My parents couldn’t settle on a place to live. This is what I told my therapist the last time we spoke, I suggested this to be the cause of my inability to make friends. It wasn’t that I was bullied or anything, it’s just that nobody ever wanted to talk to me. I blamed my parents for that.
I also blamed them for my insecurity and lack of self-esteem. I remember waiting for my dad to finish eating his dinner, which he normally ate alone in front of the television, because right after, he would sit there, killing time waiting for one of his favorite crime shows to begin. That’s when I could ask him about a new commercial that I saw, or about how I was learning to play the guitar they got me for Christmas two years ago. With only three strings left and no clue that you could change them, I thought that guitars should have to be replaced as soon as the strings run out.
I remember his look toward me, the look that showed me that he wished I could go away and that he didn’t care. Mom was usually in the room talking on the phone with her friends. My parents didn’t like each other very much. So I didn’t feel too bad when I tried to do something to relieve them from each other’s pains.
You see, when I was even younger, one of my cousins from out of state stayed with us. She was supposed to be moving into a new house with another set of parents or distant relatives. For obvious reasons I wasn’t told the truth about what happened to Gabby’s parents. I was too young to get it.
She asked me if I wanted to know a secret. I had several secrets too. For example, I knew where my dad had buried Mr. Bingo when he died. I just went along with the story that Mr. Bingo had been sent to a farm to not hurt his feelings. But Gabby’s secret seemed better. She said that it would make me able to do whatever I wished for and that I could go where ever I wanted. The only thing I had to do was to ask Katie for it in a letter. Katie was Gabby’s friend, I think. She granted wishes, and Gabby said it worked for her.
I kind of knew how to write letters. Though they were simpler and my writing was not the best, Santa used to understand mine most of the time. So I wrote it, but I didn’t burn it. According to Gabby, I was supposed to light it on fire in order for it to work. I forgot about that last part.
But Gabby did other strange things too. She would make me cut pieces of my hair to put them on the floor, she would play around with dead animals, and one time, though I don’t remember it very clearly anymore, she would sing in a deep voice and then go back to her normal tone.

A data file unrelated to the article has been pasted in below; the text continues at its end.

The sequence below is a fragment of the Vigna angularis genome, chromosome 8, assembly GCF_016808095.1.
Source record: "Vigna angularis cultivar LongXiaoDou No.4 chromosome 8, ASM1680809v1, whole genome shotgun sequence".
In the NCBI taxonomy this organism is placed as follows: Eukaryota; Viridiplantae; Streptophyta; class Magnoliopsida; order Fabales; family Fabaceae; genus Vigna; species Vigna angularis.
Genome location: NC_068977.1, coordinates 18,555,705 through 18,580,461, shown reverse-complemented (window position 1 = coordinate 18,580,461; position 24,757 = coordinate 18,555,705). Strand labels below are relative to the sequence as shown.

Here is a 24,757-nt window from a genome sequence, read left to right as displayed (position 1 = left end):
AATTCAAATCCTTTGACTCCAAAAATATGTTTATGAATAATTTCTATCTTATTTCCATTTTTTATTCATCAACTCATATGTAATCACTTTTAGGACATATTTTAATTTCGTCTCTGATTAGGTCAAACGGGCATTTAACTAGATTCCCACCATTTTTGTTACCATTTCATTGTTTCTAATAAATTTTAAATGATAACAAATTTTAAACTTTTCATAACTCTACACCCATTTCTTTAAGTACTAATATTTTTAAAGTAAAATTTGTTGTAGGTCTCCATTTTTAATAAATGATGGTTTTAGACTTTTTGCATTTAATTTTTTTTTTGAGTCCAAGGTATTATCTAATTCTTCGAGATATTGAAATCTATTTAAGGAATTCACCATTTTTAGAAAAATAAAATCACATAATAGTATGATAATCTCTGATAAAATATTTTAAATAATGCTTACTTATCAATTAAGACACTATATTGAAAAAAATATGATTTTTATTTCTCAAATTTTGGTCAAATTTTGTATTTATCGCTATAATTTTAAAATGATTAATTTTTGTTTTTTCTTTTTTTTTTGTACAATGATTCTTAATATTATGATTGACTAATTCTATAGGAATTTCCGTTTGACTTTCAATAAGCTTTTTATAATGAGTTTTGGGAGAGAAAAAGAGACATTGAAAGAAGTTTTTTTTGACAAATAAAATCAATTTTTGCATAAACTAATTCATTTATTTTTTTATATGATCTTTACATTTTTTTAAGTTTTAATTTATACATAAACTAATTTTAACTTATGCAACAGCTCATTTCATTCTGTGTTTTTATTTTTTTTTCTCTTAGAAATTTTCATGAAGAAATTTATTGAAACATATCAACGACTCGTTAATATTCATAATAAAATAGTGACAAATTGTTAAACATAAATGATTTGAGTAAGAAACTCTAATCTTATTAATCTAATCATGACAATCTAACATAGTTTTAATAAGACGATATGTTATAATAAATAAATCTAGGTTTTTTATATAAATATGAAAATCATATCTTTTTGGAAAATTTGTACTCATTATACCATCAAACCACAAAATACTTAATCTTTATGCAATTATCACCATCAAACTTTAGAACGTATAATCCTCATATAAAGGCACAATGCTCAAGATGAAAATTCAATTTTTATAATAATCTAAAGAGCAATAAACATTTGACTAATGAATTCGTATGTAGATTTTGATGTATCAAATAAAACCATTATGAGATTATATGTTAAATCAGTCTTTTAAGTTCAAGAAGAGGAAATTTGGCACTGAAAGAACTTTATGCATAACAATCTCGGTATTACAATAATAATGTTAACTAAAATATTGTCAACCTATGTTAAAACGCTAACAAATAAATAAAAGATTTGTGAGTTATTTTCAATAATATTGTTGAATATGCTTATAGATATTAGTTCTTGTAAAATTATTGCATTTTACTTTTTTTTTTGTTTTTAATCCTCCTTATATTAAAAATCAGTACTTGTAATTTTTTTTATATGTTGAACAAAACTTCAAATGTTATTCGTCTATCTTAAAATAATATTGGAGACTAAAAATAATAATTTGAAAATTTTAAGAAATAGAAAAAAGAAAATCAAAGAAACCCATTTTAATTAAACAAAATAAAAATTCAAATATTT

After Gabby left, strange things started happening around the house. I had seen strange things with Gabby so I didn’t find them as strange as my parents seemed to find them, but it was enough to get my mom to go hysterical and to force us to move to a different house in the same city, but I had to go to a different elementary school.
That’s when my parents lost it and became even worse.
We weren’t exactly normal before then, but after the first move, we just kept changing houses, I kept going to new schools, and my parents grew distant. I would heat up my own frozen food, my dad got lost in his own work, and my mom started wasting money on perfumes and random things like that.
It wasn’t until one of these times when we were moving once again, by this time I was in high school, when I found the letter I had written back when I was seven years old. It was the letter that was supposed to make things all better.
I’m not sure if it did. Only time will tell. But once I burned it, things really took a sinister turn. Random knocks on our windows and walls started it all. Then the disembodied grunts. Imagine being woken up by the haunting chant of a woman standing right beside your bed. I was terrified.
My parents were planning another move when the fire happened. It was in the middle of the night when all the smoke filled the house. I remember the flashing lights. I still see the sheets that covered up both my parent’s bodies and the truck that took them away. I remember having to change houses for the last time.
Now I think it was that letter. It said:
I want a better family.
I wanted Katie to understand that I wanted my family to get better. I was only kind of good at writing letters.
The screams were the worst part. I’m not sure if you know what a blown up microphone sounds like, and I don’t mean exploding or anything, I mean when the sounds are so loud that the microphone sound pops and gets distorted.
We were having a meetup through Zoom a few months ago with an old friend of mine. It was three of us on the call, my best friend and I, plus the other friend who had to move two cities over right before high school started. Her name was Jamie. We kept in touch through Instagram and text, but we all knew things would change after the move.
We all got online, like normal, except for Jamie, because her camera had gone dark and then her microphone got muted. We kept calling her name, but she didn’t respond. So we figured that my other friend Anna should just start the meeting over again.
We all joined again, but this time, I caught a glimpse of Jamie’s camera, except it wasn’t Jamie at the desk. Then, her screen went dark. It was a man wearing a black jacket, his eyes opened wide.
Then everything started. We heard the door open. Jamie screamed.
Anna screamed, and I froze.
The screams, the evil laughter.
The sound of blood splashing against the wall.
When I heard a familiar voice, Anna, Sandra, are you guys okay? Did you see what happened? It was the voice of another man in a panic. Then the webcam came back on.
It was Jamie’s dad. Jamie was sitting on the floor crying, as the man with the black jacket laid still seated against the wall. Half of his face darkened by the swing of a wooden baseball bat.